Bacterial and fungal infections


After this unit, students should be able to:
1. Understand the basic concepts in medical bacteriology and micology.
2. Have acquired knowledge on the epidemiology, physiopathology, the different clinical ad laboratory aspects of bacterial and fungal infections with importance in tropical regions, as also its treatment, prevention and control.
3. Be able to manage the differential diagnosis of these infections, namely with respect to febrile syndromes.
4. Recognize the importance of the laboratory and of its methodology in the diagnosis of these infections, especially in relation to adequate samples and to a correct interpretation of laboratory tests results.
5. Know antibiotics and antifungal action mechanisms and antimicrobial resistance mechanisms.
6. Be aware of the poor resource countries conditions and its relation to populations health and with the available resources for clinical practice.
7. Have acquired capacity to adapt to the available resources for the diagnosis and treatment of infections in poor resource countries.

General characterization





Responsible teacher

Reynaldo Dietze


Weekly - 13

Total - 74

Teaching language

English and Portuguese


Not applicable


• Magill AJ, Ryan ET, Solomon T, Hill DR (2012). Hunter's Tropical Medicine and Emerging Infectious Disease, 9th Edition, Elsevier.
• Carroll K C, Hobden JA, Miller S, Morse SA, Mietzne TA, Detrick B, Mitchell T G, McKerrow JH, Sakanari JA (2016). Jawetz Melnick and Adelbergs Medical Microbiology, 26th Edition, McGraw Hill.
• Engelkirk P, Duben-Engelkirk JLLaboratory (2012). Diagnosis of Infectious Diseases: Essentials of Diagnostic Microbiology, Lippincott Williams and Wilkins.
• Guidelines of the Infectious Disease Society of America
• Barroso H, Meliço-Silvestre A, Taveira N (2014). Microbiologia Médica 1, Lidel.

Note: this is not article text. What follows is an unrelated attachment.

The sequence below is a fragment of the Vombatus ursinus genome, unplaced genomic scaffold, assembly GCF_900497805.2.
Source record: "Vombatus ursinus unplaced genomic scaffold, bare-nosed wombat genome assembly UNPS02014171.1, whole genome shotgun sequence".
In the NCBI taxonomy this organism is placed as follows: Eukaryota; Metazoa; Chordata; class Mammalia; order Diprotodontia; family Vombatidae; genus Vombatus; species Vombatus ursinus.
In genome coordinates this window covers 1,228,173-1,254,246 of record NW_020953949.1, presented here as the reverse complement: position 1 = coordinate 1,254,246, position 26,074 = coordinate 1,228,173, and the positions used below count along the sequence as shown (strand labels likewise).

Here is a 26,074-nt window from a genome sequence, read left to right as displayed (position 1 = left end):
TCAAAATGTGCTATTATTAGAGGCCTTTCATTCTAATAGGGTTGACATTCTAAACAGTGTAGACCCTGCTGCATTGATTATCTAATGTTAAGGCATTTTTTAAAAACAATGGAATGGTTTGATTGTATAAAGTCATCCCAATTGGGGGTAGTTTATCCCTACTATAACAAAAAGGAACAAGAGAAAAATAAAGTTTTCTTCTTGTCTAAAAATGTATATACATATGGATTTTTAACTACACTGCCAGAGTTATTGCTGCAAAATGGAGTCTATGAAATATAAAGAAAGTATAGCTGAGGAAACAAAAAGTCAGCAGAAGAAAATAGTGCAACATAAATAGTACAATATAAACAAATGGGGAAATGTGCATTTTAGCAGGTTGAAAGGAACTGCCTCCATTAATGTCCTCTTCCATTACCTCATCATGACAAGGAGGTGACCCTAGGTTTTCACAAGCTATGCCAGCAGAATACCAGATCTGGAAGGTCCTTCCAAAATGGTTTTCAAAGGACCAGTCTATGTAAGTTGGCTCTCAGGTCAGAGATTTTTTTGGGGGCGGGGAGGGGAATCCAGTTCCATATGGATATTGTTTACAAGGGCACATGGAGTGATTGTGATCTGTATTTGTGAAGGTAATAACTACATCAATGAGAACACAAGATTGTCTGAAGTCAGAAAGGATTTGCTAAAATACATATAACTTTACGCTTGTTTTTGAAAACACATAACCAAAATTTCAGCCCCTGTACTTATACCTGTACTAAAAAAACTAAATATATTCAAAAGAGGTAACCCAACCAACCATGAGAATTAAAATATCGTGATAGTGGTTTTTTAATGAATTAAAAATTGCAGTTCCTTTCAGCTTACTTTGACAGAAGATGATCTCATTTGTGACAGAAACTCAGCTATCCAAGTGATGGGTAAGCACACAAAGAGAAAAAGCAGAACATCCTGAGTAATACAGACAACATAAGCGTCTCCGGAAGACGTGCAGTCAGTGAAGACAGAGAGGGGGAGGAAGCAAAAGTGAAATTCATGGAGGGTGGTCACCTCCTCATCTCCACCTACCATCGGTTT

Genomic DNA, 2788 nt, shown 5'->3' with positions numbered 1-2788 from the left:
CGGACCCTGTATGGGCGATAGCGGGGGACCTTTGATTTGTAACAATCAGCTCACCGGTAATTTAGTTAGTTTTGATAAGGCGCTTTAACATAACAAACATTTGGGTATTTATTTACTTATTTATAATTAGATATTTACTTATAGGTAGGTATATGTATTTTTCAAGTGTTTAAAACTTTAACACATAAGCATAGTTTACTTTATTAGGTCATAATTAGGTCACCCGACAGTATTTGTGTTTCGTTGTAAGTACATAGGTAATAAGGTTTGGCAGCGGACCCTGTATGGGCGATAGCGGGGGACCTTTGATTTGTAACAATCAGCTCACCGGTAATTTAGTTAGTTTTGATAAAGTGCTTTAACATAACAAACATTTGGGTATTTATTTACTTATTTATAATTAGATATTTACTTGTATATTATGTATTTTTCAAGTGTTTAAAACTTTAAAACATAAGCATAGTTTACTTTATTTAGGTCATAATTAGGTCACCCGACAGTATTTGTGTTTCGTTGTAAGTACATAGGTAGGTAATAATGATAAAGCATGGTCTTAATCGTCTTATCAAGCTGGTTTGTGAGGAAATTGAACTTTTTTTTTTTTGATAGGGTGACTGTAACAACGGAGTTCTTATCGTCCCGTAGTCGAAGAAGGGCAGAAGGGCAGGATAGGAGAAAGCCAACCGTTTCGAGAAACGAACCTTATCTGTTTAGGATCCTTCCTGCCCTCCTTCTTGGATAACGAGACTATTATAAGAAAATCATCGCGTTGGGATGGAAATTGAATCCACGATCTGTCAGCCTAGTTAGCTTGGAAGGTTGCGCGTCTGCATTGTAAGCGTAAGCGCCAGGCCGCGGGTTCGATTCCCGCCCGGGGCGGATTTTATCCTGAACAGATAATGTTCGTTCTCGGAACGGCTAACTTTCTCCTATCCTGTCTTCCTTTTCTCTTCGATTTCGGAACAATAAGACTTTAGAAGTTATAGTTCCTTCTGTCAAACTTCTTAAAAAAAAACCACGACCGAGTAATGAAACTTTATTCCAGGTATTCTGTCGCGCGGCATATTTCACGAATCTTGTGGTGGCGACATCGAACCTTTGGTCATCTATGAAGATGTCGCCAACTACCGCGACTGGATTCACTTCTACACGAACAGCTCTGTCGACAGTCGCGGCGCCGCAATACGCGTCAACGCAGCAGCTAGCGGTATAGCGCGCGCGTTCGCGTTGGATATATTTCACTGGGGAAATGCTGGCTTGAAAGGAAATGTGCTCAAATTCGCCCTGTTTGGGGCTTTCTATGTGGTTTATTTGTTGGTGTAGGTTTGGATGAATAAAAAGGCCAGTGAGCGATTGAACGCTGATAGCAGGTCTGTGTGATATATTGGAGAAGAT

Teaching method

Lectures: formal, knowledge transmission from teacher to student, adapted to student participation.
Theoretic practical classes: Mainly based in problem based learning (PBL).
Laboratory classes: distribution of a theme to a group of students: a clinical history of a patient suffering from an infectious disease or a microorganism for identification.
The student is expected to perform the adequate laboratory techniques.
Seminars: preparation and presentation of articles on a chosen theme with discussion in a seminary format.
Tutorial classes: interactive, represent the opportunity for the students to pose their doubts about the topics presented and also a time for exchanging ideas.

Evaluation method

Students assessment: mixed test with multiple choice and short open questions, a published article or an article written by the students, discussed and presented or a written report of laboratory training or presentation of any subject in the field of tropical medicine.

Subject matter

I. Basic concepts in bacteriology and mycology. Importance of medical bacteriology and mycology
II. Epidemiology, physiopathology, imunology, clinical signs and symptoms, diagnosis, treatment, prevention and control of bacterial and fungal infections important in tropical regions, as for example lepra, TB, plague, tetanus, dermatophytosis, sporotrichosis, mycetomas, cryptococcosis, histoplasmosis and others
III. Differential diagnosis of these infections and of some of these infections febrile syndromes
IV. Importance of the laboratory and its correct and adequate use applied to the diagnosis of these infections in resource poor countries conditions
V. Action mechanisms of antibacterial and antifungal agents; resistance to antimicrobials: mechanisms, clinical impact (outpatient and in the hospital) and in public health
VI. Clinical and laboratory diagnosis in poor resource countries: minimum quality standards


Programs where the course is taught: